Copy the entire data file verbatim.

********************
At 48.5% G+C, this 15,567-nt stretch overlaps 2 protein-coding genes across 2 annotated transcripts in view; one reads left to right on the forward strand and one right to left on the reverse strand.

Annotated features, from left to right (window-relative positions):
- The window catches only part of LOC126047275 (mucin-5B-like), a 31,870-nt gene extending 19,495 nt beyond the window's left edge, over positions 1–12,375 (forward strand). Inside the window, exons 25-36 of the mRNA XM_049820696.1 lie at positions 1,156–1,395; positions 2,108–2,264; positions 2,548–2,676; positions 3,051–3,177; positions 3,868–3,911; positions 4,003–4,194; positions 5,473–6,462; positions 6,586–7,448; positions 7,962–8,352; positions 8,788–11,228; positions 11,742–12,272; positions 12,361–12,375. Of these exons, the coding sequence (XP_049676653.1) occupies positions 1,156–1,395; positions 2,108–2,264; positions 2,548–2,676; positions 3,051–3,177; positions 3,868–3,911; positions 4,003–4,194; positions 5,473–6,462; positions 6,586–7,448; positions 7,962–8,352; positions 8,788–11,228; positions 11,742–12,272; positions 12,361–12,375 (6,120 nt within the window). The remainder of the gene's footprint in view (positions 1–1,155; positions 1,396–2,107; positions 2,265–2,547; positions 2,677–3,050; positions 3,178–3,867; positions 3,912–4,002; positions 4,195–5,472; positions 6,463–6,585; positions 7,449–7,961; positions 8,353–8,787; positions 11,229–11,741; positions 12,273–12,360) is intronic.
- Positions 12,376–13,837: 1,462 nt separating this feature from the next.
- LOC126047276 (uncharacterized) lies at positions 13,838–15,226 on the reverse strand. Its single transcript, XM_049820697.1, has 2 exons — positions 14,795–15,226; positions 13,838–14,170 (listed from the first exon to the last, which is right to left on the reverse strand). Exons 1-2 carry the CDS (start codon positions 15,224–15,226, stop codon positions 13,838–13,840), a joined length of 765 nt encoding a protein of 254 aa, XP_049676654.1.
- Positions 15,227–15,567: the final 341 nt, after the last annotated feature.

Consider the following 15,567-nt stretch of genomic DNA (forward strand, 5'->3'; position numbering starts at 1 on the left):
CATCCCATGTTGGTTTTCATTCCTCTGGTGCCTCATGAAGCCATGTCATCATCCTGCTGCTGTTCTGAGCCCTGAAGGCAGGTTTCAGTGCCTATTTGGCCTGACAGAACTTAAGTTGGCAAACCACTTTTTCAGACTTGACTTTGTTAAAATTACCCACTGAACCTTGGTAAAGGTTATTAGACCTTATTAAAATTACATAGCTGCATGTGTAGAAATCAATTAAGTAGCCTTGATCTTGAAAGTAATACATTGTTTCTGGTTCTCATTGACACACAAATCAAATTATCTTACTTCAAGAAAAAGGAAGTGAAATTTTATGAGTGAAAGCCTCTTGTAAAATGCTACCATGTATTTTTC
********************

At 48.5% G+C, this 15,567-nt stretch overlaps 2 protein-coding genes across 2 annotated transcripts in view; one reads left to right on the forward strand and one right to left on the reverse strand.

Annotated features, from left to right (window-relative positions):
- The window catches only part of LOC126047275 (mucin-5B-like), a 31,870-nt gene extending 19,495 nt beyond the window's left edge, over positions 1–12,375 (forward strand). Inside the window, exons 25-36 of the mRNA XM_049820696.1 lie at positions 1,156–1,395; positions 2,108–2,264; positions 2,548–2,676; positions 3,051–3,177; positions 3,868–3,911; positions 4,003–4,194; positions 5,473–6,462; positions 6,586–7,448; positions 7,962–8,352; positions 8,788–11,228; positions 11,742–12,272; positions 12,361–12,375. Of these exons, the coding sequence (XP_049676653.1) occupies positions 1,156–1,395; positions 2,108–2,264; positions 2,548–2,676; positions 3,051–3,177; positions 3,868–3,911; positions 4,003–4,194; positions 5,473–6,462; positions 6,586–7,448; positions 7,962–8,352; positions 8,788–11,228; positions 11,742–12,272; positions 12,361–12,375 (6,120 nt within the window). The remainder of the gene's footprint in view (positions 1–1,155; positions 1,396–2,107; positions 2,265–2,547; positions 2,677–3,050; positions 3,178–3,867; positions 3,912–4,002; positions 4,195–5,472; positions 6,463–6,585; positions 7,449–7,961; positions 8,353–8,787; positions 11,229–11,741; positions 12,273–12,360) is intronic.
- Positions 12,376–13,837: 1,462 nt separating this feature from the next.
- LOC126047276 (uncharacterized) lies at positions 13,838–15,226 on the reverse strand. Its single transcript, XM_049820697.1, has 2 exons — positions 14,795–15,226; positions 13,838–14,170 (listed from the first exon to the last, which is right to left on the reverse strand). Exons 1-2 carry the CDS (start codon positions 15,224–15,226, stop codon positions 13,838–13,840), a joined length of 765 nt encoding a protein of 254 aa, XP_049676654.1.
- Positions 15,227–15,567: the final 341 nt, after the last annotated feature.

Consider the following 15,567-nt stretch of genomic DNA (forward strand, 5'->3'; position numbering starts at 1 on the left):
CATCCCATGTTGGTTTTCATTCCTCTGGTGCCTCATGAAGCCATGTCATCATCCTGCTGCTGTTCTGAGCCCTGAAGGCAGGTTTCAGTGCCTATTTGGCCTGACAGAACTTAAGTTGGCAAACCACTTTTTCAGACTTGACTTTGTTAAAATTACCCACTGAACCTTGGTAAAGGTTATTAGACCTTATTAAAATTACATAGCTGCATGTGTAGAAATCAATTAAGTAGCCTTGATCTTGAAAGTAATACATTGTTTCTGGTTCTCATTGACACACAAATCAAATTATCTTACTTCAAGAAAAAGGAAGTGAAATTTTATGAGTGAAAGCCTCTTGTAAAATGCTACCATGTATTTTTC